While there is still a significant way to go towards resolved ownership rights in the South China Sea, China’s claims to most of the region were dealt a serious blow by an international tribunal at the Hague. Based on the tribunal’s ruling, China’s claims to the “9-dash line” regions in the sea were ruled to be unfounded.
The dispute over many of the China South Sea’s shoals arose when Beijing began to aggressively chasing Filipino fishermen out of key areas, often with the threat of military force. This appeared to be in violation of specific maritime treaties signed throughout the last 50 years. In an effort to protect its own sovereignty and the rights of its fishermen, the Philippines government filed a formal objection (law suit) with the PCA in January 2013.
Over the past year, the Chinese have been developing some of the natural shoals into manmade islands, complete with airstrips, navigation technology and weaponry. This aggressive behavior began to raise the ire of not only the Filipino people, but also from ASEAN member countries like Indonesia, Vietnam, Malaysia and Japan. As a key ally of the Philippines, even the United States has also been drawn into the squabble.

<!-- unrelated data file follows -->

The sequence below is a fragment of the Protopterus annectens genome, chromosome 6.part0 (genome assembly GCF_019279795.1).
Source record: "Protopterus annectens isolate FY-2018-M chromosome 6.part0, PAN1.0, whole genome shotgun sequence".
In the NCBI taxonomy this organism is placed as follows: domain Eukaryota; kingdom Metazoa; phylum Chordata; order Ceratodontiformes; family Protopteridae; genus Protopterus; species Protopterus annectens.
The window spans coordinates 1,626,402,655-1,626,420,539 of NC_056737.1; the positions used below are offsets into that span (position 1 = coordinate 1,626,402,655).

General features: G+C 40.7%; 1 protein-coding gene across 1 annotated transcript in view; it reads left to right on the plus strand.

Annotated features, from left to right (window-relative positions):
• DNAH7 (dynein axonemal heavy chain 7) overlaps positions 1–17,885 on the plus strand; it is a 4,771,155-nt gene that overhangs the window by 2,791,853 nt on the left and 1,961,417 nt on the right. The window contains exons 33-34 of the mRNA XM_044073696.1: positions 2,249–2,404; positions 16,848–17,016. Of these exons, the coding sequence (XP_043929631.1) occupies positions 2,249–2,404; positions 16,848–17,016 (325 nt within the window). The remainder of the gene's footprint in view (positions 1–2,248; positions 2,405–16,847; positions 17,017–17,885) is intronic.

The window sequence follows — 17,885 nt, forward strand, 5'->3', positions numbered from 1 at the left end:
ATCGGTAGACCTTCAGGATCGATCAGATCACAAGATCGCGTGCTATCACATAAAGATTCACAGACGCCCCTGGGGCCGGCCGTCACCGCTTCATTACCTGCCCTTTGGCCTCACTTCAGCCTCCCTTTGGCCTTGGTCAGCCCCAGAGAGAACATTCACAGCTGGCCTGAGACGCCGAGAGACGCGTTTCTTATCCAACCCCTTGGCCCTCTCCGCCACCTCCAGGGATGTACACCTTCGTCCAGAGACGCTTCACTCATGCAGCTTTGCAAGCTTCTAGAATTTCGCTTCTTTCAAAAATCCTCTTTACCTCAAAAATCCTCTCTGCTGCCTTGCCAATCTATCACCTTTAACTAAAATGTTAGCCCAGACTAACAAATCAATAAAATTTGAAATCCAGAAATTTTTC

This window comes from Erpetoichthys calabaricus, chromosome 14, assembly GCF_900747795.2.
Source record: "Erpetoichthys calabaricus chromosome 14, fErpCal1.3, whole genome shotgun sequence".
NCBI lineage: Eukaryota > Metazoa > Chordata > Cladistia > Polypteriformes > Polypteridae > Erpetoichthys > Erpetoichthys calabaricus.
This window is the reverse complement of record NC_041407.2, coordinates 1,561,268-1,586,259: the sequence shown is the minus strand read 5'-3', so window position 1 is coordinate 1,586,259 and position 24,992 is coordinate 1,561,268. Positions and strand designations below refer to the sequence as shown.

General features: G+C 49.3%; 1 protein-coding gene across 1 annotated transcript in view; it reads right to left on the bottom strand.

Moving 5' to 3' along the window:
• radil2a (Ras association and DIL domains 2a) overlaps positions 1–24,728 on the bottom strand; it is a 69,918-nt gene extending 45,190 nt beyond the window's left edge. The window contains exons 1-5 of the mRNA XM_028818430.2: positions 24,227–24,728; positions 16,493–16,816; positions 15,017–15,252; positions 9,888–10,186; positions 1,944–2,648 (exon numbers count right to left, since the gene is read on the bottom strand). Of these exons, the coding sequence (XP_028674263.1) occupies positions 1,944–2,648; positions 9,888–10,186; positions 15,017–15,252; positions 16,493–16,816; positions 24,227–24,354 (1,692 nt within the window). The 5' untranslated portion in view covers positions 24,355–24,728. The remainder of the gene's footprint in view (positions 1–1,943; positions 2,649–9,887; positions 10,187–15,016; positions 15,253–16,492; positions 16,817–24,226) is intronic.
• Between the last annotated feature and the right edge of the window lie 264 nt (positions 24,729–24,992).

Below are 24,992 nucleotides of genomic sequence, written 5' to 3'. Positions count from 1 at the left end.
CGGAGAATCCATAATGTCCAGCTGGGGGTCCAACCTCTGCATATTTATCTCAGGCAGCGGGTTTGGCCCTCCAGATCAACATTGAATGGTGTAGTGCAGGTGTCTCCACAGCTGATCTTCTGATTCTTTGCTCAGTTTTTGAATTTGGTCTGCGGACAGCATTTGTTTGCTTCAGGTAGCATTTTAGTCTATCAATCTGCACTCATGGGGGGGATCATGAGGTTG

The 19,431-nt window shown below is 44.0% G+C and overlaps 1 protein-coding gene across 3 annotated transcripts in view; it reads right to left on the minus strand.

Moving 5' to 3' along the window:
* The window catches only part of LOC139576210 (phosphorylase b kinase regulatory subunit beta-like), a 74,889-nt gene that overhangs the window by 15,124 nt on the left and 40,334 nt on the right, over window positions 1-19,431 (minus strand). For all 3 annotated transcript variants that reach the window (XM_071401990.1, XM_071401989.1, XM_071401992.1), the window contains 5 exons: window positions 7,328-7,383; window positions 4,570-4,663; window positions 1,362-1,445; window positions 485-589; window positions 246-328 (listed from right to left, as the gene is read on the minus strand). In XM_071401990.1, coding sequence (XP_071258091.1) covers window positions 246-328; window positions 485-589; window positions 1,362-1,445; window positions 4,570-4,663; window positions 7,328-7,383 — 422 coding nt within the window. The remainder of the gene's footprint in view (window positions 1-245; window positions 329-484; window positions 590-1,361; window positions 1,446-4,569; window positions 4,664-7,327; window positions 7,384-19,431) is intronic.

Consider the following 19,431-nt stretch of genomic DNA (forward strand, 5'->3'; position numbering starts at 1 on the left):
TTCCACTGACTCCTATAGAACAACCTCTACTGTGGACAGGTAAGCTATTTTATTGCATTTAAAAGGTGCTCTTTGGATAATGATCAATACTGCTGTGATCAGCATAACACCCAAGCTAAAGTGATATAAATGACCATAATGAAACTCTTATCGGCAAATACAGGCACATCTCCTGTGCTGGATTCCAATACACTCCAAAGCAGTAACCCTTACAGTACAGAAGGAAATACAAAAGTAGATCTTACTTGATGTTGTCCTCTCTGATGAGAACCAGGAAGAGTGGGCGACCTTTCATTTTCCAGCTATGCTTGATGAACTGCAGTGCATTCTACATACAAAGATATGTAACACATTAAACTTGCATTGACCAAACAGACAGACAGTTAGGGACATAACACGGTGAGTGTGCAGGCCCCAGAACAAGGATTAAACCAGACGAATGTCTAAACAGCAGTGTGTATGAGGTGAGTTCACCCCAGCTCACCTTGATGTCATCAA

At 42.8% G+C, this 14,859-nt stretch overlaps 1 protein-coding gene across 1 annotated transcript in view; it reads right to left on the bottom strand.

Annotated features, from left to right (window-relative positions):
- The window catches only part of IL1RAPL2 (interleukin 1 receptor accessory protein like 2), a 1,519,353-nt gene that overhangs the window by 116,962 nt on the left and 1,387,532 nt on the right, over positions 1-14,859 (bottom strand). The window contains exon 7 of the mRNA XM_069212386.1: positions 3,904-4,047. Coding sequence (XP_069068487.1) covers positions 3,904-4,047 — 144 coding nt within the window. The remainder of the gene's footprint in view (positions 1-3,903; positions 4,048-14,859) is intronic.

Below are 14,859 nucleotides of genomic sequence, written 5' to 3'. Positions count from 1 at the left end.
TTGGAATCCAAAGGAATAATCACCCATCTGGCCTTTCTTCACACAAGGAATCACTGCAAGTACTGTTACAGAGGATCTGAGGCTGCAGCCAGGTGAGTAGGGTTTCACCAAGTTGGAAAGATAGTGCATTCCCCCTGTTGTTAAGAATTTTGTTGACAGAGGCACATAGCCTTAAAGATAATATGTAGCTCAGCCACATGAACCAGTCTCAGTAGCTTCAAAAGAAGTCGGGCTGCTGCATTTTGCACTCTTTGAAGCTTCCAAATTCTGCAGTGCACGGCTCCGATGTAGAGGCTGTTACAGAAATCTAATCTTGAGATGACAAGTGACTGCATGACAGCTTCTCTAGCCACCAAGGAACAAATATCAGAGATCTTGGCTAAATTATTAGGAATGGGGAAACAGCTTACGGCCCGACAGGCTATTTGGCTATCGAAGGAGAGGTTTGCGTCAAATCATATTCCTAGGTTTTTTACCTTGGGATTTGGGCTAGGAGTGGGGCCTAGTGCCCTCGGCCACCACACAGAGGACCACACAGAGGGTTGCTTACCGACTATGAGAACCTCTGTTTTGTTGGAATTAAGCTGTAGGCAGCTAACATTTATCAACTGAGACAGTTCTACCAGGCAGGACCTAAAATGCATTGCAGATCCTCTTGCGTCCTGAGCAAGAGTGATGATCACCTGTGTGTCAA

Even before the ruling was issued, China’s leaders made clear their country would not abide by any rulings based on China’s charge that the tribunal has no authority to make such rulings. Since the ruling was made, tensions have continued building around the Scarborough Shoal where Filipino fishermen continue to be harassed by the Chinese Coast Guard.
There is no denying this was an embarrassing outcome for Beijing. Now, they find themselves in a situation where they can continue developing the manmade islands and risk a major international conflict, or abide by the ruling as handed down and head to the bargaining table to work out some mutually beneficial agreements.